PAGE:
Walgreens has closed 17 stores in Nancy Pelosi's police-defunded San
Francisco due to 'out of control' shoplifting
Posted by: Lizzy Murica | May 17, 2021
SAN FRANCISCO, CA - Thanks to widespread and persistent shoplifting, 17 Walgreens Pharmacy locations have shuttered in San Francisco during the past five years.
According to the San Francisco Chronicle, shoplifting did decrease during
the coronavirus pandemic, but police also told the news outlet that
"incidents are often underreported and have become more violent and brazen."
San Francisco Supervisor Ahsha Safaí told the San Francisco Chronicle that
the situation is "out of control," adding: "People are scared to go into these stores -- seniors, people with
disabilities, children. It's just happening brazenly."
Longtime Walgreens customer Sebastian Luke told the Chronicle regarding closures: "All of us knew it was coming. Whenever we go in there, they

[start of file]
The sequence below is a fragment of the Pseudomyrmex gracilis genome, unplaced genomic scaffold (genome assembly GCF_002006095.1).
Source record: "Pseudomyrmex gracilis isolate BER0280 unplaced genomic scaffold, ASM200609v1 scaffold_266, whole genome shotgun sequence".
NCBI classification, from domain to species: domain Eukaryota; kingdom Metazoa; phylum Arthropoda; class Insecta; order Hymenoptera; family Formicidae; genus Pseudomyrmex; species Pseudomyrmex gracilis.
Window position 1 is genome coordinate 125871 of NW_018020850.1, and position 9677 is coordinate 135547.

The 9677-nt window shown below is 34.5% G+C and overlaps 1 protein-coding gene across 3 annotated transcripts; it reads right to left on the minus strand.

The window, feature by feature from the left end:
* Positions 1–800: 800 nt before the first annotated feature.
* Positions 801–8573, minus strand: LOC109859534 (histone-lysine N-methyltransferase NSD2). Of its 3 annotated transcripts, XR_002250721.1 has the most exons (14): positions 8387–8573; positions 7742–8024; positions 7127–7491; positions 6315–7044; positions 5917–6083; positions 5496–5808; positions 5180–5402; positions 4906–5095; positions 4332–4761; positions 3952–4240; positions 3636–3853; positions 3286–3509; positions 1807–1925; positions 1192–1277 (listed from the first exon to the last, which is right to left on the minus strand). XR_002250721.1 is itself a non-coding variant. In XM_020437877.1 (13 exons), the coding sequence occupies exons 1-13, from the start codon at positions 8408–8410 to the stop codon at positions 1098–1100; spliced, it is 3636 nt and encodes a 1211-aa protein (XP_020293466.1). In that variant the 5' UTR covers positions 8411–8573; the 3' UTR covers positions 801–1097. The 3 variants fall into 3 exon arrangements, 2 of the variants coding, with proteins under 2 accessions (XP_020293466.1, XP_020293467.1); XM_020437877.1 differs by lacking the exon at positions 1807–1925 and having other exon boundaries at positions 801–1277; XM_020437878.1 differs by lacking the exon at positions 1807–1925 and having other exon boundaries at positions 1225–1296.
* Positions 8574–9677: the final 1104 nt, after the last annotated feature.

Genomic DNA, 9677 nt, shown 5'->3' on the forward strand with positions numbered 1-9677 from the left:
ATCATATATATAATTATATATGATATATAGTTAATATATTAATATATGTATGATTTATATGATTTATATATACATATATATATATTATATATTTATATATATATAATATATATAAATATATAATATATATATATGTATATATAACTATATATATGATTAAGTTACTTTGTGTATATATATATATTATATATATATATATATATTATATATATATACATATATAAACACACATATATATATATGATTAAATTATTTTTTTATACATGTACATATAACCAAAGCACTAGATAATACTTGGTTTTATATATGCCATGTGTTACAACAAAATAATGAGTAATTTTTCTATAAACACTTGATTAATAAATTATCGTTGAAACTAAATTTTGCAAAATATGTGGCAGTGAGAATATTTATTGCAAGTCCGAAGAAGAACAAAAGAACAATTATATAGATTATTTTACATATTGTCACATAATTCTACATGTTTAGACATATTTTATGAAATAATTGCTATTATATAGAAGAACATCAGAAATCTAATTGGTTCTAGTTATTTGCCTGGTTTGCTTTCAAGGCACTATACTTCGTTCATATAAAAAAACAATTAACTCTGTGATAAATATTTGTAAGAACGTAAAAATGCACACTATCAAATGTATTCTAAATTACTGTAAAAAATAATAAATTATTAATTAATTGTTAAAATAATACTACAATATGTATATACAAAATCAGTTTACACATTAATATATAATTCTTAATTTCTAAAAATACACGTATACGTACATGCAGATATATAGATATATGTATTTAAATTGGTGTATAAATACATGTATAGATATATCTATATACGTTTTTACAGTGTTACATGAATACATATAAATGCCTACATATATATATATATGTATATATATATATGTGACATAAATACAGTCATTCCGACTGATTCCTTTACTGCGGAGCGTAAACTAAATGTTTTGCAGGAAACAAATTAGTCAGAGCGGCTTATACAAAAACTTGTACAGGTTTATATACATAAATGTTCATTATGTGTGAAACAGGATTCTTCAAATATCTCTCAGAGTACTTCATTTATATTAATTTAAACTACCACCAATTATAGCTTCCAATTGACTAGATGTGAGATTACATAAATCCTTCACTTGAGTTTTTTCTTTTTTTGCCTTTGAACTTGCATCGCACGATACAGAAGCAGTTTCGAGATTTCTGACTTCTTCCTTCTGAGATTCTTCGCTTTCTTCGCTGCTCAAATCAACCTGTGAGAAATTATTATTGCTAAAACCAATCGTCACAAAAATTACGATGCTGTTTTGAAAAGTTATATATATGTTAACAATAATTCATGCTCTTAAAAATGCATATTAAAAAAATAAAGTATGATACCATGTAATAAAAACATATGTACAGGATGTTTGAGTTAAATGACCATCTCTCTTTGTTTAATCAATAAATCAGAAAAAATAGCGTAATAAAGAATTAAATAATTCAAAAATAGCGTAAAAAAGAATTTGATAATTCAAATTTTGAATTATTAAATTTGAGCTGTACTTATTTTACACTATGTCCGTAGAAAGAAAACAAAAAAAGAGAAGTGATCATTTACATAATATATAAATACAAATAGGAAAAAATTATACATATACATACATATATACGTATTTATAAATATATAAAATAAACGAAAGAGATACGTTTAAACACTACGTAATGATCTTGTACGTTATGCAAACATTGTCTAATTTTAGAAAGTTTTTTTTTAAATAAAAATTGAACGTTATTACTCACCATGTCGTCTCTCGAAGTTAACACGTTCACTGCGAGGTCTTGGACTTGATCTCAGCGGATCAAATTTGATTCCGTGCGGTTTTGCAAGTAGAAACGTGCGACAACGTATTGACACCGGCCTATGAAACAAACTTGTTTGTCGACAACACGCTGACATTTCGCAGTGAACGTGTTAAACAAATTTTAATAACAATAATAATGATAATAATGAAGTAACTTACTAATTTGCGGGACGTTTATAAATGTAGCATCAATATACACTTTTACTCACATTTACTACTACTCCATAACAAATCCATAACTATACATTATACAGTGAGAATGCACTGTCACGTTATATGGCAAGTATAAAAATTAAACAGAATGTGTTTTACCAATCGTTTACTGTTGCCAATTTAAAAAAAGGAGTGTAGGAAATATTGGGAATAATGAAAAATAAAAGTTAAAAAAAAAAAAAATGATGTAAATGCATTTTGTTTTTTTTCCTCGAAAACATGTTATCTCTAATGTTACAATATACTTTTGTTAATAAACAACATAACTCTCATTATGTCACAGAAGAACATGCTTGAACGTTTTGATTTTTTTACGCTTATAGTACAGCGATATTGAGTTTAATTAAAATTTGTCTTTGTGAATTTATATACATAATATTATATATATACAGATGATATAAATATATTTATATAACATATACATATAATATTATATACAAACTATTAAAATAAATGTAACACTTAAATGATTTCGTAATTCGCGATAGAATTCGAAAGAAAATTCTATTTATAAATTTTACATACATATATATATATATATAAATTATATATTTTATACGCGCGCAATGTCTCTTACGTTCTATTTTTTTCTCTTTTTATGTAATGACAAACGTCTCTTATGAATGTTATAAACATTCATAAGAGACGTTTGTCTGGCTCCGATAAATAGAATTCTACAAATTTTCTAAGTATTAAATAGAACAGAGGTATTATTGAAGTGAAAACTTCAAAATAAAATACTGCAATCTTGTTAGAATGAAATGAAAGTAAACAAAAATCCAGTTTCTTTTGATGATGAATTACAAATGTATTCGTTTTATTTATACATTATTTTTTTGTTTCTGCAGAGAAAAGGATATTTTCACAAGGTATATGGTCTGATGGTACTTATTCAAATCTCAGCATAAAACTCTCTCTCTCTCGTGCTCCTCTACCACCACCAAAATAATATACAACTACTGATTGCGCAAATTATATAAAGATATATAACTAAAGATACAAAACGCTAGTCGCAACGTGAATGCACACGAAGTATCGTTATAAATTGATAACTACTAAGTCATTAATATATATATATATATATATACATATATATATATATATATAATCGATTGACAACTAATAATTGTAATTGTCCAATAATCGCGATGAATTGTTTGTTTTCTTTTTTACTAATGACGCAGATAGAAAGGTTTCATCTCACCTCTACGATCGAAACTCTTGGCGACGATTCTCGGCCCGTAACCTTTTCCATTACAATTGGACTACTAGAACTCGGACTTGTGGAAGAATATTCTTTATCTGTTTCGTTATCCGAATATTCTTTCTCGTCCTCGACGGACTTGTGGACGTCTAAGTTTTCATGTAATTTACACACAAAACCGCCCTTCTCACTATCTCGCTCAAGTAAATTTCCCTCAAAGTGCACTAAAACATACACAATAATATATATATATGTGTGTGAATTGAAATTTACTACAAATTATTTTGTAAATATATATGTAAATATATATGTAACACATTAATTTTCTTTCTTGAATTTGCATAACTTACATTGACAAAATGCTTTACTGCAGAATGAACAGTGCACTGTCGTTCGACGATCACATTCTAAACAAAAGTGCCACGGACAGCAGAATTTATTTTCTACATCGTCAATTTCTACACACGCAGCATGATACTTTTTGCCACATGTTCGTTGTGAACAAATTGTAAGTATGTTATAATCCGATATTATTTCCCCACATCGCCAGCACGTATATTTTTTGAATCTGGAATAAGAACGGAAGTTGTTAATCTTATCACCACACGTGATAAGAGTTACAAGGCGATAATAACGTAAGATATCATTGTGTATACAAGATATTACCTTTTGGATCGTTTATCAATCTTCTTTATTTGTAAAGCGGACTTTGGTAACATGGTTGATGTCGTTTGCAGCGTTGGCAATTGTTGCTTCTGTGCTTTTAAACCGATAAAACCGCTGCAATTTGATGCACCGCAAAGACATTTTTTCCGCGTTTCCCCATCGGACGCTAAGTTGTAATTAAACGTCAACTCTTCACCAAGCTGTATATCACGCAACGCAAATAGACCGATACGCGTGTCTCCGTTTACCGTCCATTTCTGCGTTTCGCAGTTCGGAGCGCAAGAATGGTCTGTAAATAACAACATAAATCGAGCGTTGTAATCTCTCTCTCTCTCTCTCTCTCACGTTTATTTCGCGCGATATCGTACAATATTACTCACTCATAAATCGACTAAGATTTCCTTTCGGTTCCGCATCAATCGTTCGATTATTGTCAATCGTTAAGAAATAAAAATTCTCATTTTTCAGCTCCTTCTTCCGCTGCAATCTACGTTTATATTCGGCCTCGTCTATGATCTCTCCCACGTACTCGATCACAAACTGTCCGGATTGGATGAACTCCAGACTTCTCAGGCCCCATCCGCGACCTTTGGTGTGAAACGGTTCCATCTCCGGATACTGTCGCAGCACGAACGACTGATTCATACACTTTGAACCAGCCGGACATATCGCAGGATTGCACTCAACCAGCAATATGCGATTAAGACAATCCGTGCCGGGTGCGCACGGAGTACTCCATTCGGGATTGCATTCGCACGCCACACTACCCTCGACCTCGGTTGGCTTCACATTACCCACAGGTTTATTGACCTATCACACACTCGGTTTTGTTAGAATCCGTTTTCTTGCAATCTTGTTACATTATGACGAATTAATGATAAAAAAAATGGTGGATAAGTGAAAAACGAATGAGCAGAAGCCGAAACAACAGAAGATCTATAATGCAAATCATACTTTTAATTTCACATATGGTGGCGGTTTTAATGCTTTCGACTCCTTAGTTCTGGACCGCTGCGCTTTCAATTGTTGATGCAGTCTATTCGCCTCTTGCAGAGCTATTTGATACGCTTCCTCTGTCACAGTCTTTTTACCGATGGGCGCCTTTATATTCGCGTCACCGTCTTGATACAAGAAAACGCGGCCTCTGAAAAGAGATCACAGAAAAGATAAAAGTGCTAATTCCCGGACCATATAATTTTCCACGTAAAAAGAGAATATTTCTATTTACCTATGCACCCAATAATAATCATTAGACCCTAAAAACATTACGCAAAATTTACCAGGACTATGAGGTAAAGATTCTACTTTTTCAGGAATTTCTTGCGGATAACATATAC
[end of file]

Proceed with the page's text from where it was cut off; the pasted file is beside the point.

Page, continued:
always have problems with shoplifters."
Luke also suggested that the employees at Walgreens are helpless to do
anything in the face of the thefts, saying: "I feel sorry for the clerks,
they are regularly being verbally assaulted."
He continued: "The clerks say there is nothing they can do. They say Walgreens' policy is to not get involved.
"They don't want anyone getting injured or getting sued, so the guys just
keep coming in and taking whatever they want."
In fact, a shoplifting incident occurred right in front of San Francisco Chronicle writer Phil Matier, as he was working on a story about "rampant shoplifting" and Walgreens closures.
Matier reported: "No sooner had the clerk spoken than a man wearing a virus mask walked in, emptied two shelves of snacks into a bag, then headed back
for the door.
"As he walked past the checkout line, a customer called out, 'Sure you don't want a drink with that?'"
In order to address the ongoing problem of shoplifting at retail
establishments like Walgreens, Supervisor Ahsha Safaí held a hearing
Thursday, May 13, with retailers, police, District Attorney Chesa Boudin,
and probation departments.